NZ must front up on international spying

Friday 25 October 2013, 2:35PM
By Green Party

The New Zealand Government must front up on what it knew about the United States’ monitoring of overseas leaders, the Green Party said today.

New allegations that the United States National Security Agency (NSA) may have been monitoring German Chancellor Angela Merkel’s mobile phone, comes on top of recent allegations that the NSA had read text messages and listened to the phone calls of Mexican President Enrique Pena Nieto, hacked the email of former Mexican President Felipe Calderon, and spied on Brazilian President Dilma Rousseff.

“Prime Minister John Key must come clean on any knowledge that the New Zealand spy agencies had of this spying,” Green Party intelligence and security spokesperson Steffan Browning said today.

“These revelations are shocking and show the complete disregard the United States Government has for the privacy and sovereignty of these world leaders.

“If there was ever any doubt about the limits of the NSA’s activities, these revelations confirm that there is no limit. It proves that the NSA can crack anything and shows just how widespread mass surveillance is.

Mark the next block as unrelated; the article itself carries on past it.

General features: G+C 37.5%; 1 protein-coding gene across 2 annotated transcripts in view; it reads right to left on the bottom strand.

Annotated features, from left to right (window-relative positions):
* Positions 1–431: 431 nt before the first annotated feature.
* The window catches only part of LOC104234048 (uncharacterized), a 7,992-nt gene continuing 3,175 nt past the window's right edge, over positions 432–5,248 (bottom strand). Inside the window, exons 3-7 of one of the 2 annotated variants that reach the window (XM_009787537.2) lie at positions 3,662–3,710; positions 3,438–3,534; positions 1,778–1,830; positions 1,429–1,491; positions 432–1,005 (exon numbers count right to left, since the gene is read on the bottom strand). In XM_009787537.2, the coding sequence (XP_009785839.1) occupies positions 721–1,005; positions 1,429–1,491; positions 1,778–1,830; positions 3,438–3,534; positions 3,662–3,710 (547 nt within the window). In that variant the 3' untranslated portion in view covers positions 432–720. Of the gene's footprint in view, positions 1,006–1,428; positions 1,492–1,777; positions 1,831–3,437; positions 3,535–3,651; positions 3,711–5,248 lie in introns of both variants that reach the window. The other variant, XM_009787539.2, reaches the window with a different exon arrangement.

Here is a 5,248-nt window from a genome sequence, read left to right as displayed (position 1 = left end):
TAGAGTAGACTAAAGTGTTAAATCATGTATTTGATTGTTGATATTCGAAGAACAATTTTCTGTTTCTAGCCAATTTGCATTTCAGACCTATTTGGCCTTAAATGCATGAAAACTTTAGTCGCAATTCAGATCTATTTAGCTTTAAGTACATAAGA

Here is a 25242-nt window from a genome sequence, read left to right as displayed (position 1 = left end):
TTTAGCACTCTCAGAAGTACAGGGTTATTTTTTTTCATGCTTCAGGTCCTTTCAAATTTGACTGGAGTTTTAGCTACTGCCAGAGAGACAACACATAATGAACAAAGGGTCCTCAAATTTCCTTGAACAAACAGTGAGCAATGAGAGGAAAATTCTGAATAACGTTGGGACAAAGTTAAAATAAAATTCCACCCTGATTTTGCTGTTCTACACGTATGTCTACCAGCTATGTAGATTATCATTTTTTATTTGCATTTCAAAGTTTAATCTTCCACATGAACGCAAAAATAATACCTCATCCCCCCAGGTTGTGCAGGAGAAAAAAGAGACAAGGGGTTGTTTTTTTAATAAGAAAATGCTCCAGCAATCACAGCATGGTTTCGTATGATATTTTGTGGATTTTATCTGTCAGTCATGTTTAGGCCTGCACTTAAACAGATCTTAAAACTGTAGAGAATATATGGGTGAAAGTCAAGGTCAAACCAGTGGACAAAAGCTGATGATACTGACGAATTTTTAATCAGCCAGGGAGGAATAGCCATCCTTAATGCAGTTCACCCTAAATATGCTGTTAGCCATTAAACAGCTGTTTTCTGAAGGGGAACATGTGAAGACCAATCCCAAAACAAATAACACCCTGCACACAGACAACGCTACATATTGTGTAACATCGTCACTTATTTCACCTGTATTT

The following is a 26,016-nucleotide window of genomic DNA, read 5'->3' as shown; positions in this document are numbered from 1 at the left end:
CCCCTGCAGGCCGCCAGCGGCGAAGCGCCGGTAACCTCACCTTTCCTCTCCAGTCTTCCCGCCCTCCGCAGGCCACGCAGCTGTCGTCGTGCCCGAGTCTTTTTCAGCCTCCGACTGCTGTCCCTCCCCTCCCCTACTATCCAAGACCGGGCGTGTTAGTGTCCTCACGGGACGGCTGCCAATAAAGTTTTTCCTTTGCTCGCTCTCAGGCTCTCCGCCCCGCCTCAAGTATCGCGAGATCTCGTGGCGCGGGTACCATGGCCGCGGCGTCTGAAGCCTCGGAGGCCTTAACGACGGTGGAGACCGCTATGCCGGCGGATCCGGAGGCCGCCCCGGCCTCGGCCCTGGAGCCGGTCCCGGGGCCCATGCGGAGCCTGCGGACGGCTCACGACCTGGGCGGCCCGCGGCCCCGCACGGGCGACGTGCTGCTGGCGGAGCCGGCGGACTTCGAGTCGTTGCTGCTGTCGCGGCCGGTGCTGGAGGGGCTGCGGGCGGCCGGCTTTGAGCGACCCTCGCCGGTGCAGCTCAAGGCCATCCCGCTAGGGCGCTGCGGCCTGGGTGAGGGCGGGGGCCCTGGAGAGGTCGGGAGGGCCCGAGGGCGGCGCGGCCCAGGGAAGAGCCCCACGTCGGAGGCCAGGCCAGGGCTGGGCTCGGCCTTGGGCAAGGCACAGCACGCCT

“New Zealand’s Government Communications Security Bureau (GCSB), as a member of the Five Eyes intelligence network, regularly shares information with the United States. Any New Zealand involvement in this sort of spying would be incredibly damaging for our international relations.

“The Government must be clear about whether we were a party to this spying, and whether any monitoring of visiting dignitaries has taken place on New Zealand soil.

“John Key has just dramatically widened the powers of the GCSB in order to facilitate the legal establishment of a surveillance state in New Zealand and to ensure we’re part of the global surveillance state.

“The Five Eyes network operating through the Echelon system at the Waihopai spy base risks our ability to foster export business if there can be little confidence in the security of any communications between businesses.

“We need a wide ranging independent inquiry into New Zealand’s intelligence agencies to ensure proper oversight and to protect the privacy of New Zealanders. Countries worldwide are setting up inquiries, with the United Kingdom launching a major inquiry today. New Zealand must follow suit.”